Fishermen’s Boat Capsizes
Two local fishermen swam for their lives using nothing but the buoys from their fishpots to stay afloat.
It happened over a hundred years ago on a blustery, Saturday morning in September, in the midst of hurricane season.
Between 9 and 10 am, Thomas Rymer, and his friend, Alexander Benjamin were out in a small boat on the south side of St. John hauling their fishpots when a heavy squall came down out of nowhere and capsized their fishing boat.
Everything sunk to the bottom leaving them nothing to hold onto to help them swim back to shore.
They were about two miles away from the island, so their prospects of reaching the beach were very poor.
A Life-Saving Plan
Undaunted, Alexander came up with a life-saving plan.
He stripped off all of his clothing and helped his companion do the same.
Then he swam to the nearest fishpot, detached the buoy, and passed it to his friend to help him stay afloat.
He then swam to another fishpot nearby and secured that one for himself.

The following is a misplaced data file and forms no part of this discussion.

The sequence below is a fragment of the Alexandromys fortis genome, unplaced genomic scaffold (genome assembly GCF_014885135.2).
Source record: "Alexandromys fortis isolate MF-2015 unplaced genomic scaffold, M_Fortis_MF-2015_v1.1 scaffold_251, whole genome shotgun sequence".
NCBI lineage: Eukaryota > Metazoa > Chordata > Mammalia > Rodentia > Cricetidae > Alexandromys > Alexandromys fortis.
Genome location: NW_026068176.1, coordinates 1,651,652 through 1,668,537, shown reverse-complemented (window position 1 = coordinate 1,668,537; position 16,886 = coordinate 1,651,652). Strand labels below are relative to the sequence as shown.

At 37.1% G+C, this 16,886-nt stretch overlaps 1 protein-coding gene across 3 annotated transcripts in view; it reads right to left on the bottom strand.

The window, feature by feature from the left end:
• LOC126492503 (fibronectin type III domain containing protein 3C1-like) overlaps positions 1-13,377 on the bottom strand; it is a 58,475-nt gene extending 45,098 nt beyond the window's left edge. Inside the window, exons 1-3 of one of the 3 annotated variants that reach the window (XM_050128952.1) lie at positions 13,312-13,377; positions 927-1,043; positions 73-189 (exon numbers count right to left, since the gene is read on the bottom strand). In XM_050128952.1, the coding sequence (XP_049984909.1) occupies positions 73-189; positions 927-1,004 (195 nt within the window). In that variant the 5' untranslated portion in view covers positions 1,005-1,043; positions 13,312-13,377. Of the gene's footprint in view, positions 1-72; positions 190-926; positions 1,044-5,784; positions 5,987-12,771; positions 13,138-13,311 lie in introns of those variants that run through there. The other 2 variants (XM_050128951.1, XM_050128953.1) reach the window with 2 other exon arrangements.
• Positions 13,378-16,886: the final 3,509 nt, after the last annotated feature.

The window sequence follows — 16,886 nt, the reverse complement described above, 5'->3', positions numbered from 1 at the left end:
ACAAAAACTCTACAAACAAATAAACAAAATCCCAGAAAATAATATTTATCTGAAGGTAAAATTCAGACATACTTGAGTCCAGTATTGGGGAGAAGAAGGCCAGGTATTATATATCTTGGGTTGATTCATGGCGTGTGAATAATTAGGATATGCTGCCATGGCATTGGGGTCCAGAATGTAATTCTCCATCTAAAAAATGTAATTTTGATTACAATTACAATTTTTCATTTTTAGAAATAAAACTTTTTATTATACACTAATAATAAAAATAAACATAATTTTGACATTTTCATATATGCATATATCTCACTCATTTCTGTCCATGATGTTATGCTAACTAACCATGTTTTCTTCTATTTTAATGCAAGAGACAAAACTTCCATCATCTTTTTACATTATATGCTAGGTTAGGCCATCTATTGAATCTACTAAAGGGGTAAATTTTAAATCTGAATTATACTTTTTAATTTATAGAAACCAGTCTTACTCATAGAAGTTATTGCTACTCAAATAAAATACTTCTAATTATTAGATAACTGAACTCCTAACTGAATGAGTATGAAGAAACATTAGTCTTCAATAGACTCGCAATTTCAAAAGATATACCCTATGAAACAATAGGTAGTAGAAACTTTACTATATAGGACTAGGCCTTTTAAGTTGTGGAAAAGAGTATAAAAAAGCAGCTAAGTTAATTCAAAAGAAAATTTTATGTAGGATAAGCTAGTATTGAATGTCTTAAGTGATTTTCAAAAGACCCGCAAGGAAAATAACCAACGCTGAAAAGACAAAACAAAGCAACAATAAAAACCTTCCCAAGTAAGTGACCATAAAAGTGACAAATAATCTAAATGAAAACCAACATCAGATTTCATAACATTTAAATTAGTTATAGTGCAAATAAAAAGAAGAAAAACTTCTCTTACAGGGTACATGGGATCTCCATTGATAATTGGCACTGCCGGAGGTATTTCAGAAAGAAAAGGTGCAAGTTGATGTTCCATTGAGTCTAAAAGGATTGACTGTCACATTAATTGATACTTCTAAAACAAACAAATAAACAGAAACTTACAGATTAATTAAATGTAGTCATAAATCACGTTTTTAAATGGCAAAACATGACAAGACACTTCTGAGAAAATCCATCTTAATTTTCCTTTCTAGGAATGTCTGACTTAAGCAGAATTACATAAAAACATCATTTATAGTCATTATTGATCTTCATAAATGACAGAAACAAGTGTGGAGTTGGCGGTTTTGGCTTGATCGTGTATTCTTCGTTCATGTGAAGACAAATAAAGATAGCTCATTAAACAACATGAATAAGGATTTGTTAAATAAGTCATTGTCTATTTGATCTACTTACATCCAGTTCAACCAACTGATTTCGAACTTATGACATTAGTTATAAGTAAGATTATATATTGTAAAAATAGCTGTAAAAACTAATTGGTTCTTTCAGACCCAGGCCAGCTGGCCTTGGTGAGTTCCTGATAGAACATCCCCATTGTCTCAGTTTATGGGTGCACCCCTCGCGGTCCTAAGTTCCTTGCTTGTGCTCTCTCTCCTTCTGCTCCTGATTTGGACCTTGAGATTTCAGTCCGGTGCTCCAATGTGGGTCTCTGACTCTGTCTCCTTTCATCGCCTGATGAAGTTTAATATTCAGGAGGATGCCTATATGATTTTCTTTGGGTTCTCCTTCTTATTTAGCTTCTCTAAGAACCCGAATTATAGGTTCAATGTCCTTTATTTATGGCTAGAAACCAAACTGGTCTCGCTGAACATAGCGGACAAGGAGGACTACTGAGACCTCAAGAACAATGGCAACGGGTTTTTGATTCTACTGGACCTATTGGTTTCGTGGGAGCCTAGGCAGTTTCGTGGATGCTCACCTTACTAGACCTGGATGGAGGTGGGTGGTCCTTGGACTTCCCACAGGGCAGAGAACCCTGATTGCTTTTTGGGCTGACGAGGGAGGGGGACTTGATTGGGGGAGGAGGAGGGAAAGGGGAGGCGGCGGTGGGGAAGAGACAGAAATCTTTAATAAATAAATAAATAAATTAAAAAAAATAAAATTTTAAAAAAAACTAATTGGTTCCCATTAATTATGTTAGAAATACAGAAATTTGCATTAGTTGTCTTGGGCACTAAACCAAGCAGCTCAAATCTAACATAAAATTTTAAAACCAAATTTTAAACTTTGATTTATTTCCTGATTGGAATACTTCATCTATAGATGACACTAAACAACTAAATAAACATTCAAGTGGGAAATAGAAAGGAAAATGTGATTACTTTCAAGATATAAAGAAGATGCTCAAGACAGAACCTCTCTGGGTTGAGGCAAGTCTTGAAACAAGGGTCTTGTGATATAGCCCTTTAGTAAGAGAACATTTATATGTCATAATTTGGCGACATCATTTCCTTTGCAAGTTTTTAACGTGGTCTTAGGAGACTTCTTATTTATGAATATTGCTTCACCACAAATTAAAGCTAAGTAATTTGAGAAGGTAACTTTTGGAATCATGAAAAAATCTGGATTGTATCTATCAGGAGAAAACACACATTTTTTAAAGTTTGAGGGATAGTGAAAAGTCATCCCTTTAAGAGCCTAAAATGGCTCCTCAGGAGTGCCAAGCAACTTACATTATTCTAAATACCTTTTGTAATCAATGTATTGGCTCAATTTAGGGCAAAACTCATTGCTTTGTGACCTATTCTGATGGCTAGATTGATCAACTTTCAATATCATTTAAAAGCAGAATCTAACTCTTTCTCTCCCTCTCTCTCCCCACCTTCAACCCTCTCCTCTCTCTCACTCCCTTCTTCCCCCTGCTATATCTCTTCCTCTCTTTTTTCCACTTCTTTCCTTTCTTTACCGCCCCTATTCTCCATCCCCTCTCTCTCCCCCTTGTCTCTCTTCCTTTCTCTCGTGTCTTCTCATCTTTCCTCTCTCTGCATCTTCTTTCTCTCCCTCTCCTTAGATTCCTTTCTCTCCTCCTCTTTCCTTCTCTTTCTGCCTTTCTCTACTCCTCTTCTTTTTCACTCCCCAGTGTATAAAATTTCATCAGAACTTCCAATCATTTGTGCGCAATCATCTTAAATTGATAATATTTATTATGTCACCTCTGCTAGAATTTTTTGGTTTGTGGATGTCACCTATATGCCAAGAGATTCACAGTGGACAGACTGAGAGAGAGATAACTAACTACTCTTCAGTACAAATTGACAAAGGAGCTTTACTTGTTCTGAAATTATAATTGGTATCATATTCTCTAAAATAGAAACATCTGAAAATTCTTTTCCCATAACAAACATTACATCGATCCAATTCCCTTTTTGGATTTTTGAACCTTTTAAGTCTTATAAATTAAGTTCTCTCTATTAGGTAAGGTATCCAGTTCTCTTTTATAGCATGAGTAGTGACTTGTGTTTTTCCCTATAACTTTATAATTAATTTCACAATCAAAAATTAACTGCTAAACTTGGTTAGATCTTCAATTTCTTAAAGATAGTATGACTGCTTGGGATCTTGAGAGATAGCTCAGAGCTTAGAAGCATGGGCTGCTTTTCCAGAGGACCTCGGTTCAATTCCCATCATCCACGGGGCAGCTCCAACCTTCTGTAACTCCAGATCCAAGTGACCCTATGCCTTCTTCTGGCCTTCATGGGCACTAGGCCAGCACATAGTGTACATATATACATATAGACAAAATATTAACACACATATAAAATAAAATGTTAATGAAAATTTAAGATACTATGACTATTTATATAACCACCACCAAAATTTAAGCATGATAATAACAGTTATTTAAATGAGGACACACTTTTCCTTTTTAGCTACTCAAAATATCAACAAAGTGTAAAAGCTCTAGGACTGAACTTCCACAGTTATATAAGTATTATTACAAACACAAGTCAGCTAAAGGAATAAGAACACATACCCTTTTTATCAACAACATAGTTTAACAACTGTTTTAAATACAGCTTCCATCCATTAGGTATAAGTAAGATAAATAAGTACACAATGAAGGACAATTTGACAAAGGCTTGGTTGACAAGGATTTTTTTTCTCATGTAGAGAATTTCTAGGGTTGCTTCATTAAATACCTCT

Together, they tried to swim with the currents towards the shore until they saw a sailboat passing in the distance.
Alexander, being the stronger swimmer, made a dash ahead in the hopes of drawing the vessel’s attention, but it was all in vain.
They were not spotted.
Separated at Sea
Being so much farther ahead, the two became separated.
With the rough seas and rolling waves, it was difficult to keep an eye on each other.
Eventually, Alexander made landfall at Cabritta Point, part of Lamesure Estate owned by Count Henrik Castenskiold.
After a short rest on the beach, he proceeded up the hill to look for someone to help his friend.
The manager dispatched two boats immediately to search for the missing fisherman, one a sailing boat and the other, a rowboat.
Fortunately for Rymer, Mr. White and the search party found him not far from the rocks off Reef Bay.
He was still clinging to his buoy and was thoroughly exhausted.
They picked him up just in the knick of time because the reef he was approaching was swept by heavy breakers and in his exhausted condition, it was doubtful he would have landed safely.
Thomas Rymer was the owner of the lost boat. He had a wife, mother, and sister at home who were worried about him.
Since he was first considered lost at sea, you can imagine their joy at seeing him again.
In those days, there were so many vessels that capsized during the passing of sudden squalls. Very few passengers and crew survived to tell the tale.
After reading about those sad encounters, it’s wonderful to stumble upon a story of survival! ⚓️
Learn more about St. John’s incredible history below by clicking on the image.